The idea of undiscovered underwater cities isn’t as far-fetched as you might think. It just turns out they’re built by octopuses.
Earlier this month, scientists published a paper describing a site in Australia’s Jervis Bay, near Sydney, where 10 to 15 gloomy octopuses (yes, that’s really what they’re called) live at “high density” and exhibit “complex social interactions” towards one another. The species, also known as Octopus tetricus, communicate, fight and even “evict” one another from their dens in a settlement formed around exposed rock patches.
In other words, it’s basically an octopus city, which biologists are calling “Octlantis,” according to The Guardian.
The study, a collaboration between multiple scientists from Australia and the United States, was published on Sept. 1 in the journal Marine and Freshwater Behaviour and Physiology. Thursday, Business Insider published a video that reveals exactly what life in the octo-city looks like:
The discovery is significant because octopuses are typically believed to be solitary animals, meeting up only for mating. In 2009, scientists discovered a similar site — also in Jervis Bay — dubbed “Octopolis,” but it was widely considered to be an anomaly.
The existence of Octlantis, though, suggests that groups of octopuses living together are more common than people thought. Lead study author David Scheel, a marine biology professor at Alaska Pacific University, told Quartz that he doesn’t believe octopus group settlements are necessarily new. He thinks it’s more likely that better technology is now allowing humans to find them.
In Octopolis, the animals had settled around what appeared to be some sort of human-made metal object around a foot long, so researchers wondered how much human activity influenced the creation of the “city.” But in Octlantis, which is only a few hundred meters away, there is no such man-made object.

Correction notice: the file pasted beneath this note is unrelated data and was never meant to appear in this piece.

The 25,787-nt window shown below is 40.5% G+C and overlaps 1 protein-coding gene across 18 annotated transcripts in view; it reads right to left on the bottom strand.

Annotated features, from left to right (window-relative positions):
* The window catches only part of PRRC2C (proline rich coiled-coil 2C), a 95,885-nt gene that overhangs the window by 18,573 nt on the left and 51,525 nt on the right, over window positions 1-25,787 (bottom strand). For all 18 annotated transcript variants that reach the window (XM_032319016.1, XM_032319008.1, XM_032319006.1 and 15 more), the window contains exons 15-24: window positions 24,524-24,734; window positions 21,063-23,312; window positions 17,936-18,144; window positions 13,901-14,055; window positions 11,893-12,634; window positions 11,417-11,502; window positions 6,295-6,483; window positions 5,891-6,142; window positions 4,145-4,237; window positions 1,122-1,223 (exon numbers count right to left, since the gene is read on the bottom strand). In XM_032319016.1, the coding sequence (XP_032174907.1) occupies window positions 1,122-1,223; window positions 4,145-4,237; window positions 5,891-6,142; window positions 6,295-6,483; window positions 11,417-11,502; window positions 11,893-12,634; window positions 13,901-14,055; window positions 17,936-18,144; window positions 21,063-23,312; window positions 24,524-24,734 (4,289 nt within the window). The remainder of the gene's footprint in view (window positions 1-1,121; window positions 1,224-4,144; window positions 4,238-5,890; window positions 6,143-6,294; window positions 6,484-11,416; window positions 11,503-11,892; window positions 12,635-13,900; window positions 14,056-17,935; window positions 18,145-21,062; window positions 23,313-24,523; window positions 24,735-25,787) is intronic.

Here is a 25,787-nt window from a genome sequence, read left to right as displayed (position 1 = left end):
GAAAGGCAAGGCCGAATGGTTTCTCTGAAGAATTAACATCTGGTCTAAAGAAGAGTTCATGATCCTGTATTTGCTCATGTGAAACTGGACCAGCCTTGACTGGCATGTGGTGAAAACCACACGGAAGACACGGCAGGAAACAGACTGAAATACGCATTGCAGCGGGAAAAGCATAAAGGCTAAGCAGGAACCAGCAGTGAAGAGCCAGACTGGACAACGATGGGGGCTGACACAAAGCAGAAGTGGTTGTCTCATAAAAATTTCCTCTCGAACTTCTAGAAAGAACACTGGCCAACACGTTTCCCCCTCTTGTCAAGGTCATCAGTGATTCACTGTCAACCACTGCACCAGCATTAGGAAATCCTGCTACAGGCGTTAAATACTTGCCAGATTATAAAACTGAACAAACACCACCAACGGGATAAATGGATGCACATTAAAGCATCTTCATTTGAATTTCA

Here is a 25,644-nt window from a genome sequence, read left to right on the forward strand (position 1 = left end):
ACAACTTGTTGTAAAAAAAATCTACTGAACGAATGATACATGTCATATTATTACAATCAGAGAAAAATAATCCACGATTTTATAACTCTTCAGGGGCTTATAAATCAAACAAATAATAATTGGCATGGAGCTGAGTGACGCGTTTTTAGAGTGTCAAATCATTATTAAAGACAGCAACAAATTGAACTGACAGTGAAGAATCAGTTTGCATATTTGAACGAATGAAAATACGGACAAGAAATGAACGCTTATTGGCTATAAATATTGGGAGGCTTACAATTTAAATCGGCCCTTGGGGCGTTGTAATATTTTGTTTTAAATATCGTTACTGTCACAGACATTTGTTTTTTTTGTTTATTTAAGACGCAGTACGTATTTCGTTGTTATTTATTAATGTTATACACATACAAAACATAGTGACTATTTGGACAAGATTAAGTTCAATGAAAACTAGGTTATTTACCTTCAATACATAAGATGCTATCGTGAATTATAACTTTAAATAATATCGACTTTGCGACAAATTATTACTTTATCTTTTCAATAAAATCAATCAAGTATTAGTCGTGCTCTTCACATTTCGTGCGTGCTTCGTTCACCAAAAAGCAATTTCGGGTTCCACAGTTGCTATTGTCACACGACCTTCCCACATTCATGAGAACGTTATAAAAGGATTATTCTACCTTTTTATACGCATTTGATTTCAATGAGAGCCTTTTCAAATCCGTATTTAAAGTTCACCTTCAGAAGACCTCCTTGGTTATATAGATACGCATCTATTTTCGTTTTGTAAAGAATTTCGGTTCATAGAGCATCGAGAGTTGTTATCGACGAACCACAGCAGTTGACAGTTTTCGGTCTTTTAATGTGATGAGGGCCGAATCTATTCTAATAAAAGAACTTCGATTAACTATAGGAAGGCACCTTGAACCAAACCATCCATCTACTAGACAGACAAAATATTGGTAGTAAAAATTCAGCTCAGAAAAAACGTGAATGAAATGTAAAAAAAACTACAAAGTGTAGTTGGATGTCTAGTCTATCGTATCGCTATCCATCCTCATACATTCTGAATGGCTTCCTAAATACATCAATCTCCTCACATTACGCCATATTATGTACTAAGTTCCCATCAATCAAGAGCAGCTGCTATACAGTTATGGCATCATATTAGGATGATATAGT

So what does Octlantis look like? The settlement, which is about 60 feet by 13 feet, surrounds three exposed patches of rock emerging from the sea floor. It includes octopus dens made from digging into the sand itself, or constructed out of piles of discarded shells from the creatures that the octopuses eat.
“These shell piles, or middens, were further sculpted to create dens, making these octopuses true environmental engineers,” said Stephanie Chancellor, a Ph.D. student at the University of Illinois Chicago who was one of the study authors.
Chancellor added that since little is known about how octopuses interact socially, some of their behavior was hard to interpret. For instance, researchers observed the animals appearing to “evict” one another from their homes, but weren’t sure why they were doing it.
“Some of the octopuses were seen evicting other animals from their dens,” he said. “There were some apparent threat displays where an animal would stretch itself out lengthwise in an ‘upright’ posture and its mantle would darken. Often another animal observing this behavior would quickly swim away.”
That said, if aliens descended on Earth and observed humans, some of our behavior would be pretty hard to explain, too.